The Association of Central Oklahoma Governments (ACOG) has
competitively procured Reagan Smith and MHT Consulting to develop a Regional Air Quality Plan.
With this plan, ACOG seeks to better understand our current air quality status and sources of emissions, what other regions are doing to improve air quality, private sector emissions reduction strategies, transportation sector emissions reduction plans, policy and funding opportunities, equity considerations and environmental justice, as well as action and implementation items.
The study covers the eight-county Oklahoma City-Shawnee Combined Statistical Area (CSA) which includes the Oklahoma City Metropolitan Statistical Area (MSA) and the Shawnee Micropolitan Statistical Area.
“We are excited to work with Reagan Smith and MHT Consulting on this plan,” Eric Pollard, ACOG Air Quality and Clean Cities Manager, said. “Although we have made progress in reducing emissions in certain areas, this Regional Air Quality Plan will expand our understanding of where the highest emissions are occurring and what actions we can take to prevent air pollution.”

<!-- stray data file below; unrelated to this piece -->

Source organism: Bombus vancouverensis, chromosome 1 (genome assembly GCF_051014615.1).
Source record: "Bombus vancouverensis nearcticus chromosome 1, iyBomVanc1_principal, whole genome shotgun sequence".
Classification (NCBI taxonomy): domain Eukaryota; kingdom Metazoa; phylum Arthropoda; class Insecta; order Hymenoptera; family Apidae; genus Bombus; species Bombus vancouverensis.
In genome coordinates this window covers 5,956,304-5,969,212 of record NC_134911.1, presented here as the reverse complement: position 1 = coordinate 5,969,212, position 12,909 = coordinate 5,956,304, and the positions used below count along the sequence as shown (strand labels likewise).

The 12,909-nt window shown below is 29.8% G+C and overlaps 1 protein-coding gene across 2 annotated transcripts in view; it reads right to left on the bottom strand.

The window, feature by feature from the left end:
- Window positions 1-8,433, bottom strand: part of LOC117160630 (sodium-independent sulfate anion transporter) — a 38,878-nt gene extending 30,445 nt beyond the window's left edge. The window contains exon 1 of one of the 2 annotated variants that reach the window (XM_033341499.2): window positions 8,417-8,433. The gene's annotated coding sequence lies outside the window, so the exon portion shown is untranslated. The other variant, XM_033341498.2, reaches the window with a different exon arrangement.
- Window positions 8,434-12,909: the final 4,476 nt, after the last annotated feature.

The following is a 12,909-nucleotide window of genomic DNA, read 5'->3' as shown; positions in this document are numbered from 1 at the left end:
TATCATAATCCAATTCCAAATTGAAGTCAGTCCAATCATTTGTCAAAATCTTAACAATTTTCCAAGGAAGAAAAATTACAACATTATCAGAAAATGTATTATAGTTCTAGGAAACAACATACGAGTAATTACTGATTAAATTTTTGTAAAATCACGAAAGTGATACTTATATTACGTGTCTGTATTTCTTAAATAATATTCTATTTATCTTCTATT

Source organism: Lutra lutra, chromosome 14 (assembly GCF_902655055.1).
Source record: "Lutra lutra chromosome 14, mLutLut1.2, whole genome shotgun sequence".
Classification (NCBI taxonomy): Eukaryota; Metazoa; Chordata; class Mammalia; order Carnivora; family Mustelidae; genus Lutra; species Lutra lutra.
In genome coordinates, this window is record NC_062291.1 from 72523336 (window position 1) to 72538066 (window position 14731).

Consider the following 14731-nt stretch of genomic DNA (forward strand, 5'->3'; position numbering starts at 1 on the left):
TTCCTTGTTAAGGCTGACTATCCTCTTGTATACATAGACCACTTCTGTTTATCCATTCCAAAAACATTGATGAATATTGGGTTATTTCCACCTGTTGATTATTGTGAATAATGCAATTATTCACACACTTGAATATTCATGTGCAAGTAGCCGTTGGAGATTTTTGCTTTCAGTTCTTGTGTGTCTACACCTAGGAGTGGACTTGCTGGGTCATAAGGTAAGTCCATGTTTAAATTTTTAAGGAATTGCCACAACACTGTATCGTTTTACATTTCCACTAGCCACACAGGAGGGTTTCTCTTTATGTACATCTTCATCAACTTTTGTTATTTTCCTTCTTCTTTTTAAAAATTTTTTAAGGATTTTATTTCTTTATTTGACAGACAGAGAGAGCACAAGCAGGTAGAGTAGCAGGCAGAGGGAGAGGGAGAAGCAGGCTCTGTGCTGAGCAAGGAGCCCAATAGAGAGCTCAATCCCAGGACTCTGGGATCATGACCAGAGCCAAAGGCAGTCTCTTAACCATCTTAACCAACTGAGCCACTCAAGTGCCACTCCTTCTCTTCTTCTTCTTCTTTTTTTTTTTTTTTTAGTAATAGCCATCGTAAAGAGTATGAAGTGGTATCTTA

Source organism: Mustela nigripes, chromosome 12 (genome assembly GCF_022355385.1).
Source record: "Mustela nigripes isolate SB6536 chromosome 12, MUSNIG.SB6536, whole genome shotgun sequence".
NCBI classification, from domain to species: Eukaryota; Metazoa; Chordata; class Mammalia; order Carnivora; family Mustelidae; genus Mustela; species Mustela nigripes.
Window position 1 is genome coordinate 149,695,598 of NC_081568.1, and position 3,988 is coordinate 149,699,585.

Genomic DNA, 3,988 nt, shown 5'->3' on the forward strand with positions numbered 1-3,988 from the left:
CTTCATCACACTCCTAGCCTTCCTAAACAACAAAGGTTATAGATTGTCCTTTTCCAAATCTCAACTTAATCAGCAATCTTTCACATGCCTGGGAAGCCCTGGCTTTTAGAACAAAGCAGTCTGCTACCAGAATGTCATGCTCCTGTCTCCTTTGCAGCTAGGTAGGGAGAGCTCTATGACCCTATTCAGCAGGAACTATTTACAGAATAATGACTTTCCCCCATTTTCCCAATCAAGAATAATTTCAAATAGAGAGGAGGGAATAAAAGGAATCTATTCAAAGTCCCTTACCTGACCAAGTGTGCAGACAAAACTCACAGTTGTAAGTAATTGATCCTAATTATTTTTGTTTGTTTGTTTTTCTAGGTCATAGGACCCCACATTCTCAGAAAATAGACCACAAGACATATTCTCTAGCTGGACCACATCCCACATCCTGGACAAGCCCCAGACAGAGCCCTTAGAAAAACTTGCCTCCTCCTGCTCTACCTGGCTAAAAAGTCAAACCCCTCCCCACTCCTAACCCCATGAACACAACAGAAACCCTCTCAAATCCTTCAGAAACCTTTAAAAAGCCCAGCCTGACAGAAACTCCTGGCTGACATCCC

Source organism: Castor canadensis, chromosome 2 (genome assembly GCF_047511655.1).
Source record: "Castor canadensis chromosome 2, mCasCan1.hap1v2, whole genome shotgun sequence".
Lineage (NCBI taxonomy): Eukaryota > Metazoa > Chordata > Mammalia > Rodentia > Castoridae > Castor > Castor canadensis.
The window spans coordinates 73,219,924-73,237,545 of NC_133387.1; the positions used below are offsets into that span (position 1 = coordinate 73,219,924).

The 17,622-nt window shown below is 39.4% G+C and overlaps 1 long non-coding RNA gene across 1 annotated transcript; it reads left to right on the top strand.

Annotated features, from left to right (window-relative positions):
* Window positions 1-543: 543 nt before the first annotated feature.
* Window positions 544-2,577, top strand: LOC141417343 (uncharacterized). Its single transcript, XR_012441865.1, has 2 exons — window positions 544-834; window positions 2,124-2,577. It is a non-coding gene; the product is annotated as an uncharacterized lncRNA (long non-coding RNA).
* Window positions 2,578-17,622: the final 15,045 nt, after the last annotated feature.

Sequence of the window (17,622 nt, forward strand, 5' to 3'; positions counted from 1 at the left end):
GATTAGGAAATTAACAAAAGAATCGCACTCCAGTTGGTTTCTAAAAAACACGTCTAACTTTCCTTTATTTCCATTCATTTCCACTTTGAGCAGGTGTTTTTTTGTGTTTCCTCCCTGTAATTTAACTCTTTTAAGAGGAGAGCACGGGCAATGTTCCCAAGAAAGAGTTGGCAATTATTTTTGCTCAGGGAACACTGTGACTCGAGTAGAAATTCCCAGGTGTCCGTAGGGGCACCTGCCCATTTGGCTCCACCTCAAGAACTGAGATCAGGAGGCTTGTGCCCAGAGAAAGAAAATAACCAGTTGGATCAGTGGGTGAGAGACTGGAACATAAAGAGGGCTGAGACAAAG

Central Oklahoma is at risk of receiving a Nonattainment designation from the Environmental Protection Agency (EPA), due to high ground-level ozone (O3) and particulate matter (PM) concentrations in and around the Oklahoma City area.
When ACOG released the Cost of Nonattainment Study (CNA) in June 2022, it reported that a violation of federal air quality standards and ensuing federal regulatory requirements could cost the OKC Metro Area as much as $9.6 – $15.2 billion over a 20-30-
year period. ACOG embarked on the study to help its local stakeholders better understand the multiple transportation and economic risks with Nonattainment status.
“The economic burdens identified by ACOG reinforce the urgent need for the Oklahoma City Area to remain in attainment of air quality standards,” Monica Smith Griffin, President & CEO of Reagan Smith, said. “Reagan Smith plans to build off that work by
bringing in our expertise and tools to focus on how individuals, businesses and government can improve regional air quality.”
“Oklahomans, and the region’s air quality attainment status is an economic strength that supports prosperity, opportunity, and economic development advantages over other regions,” Mark W. Sweeney, AICP, ACOG Executive Director said.
The Regional Air Quality Plan is projected to be completed by Fall 2024.
Source: press release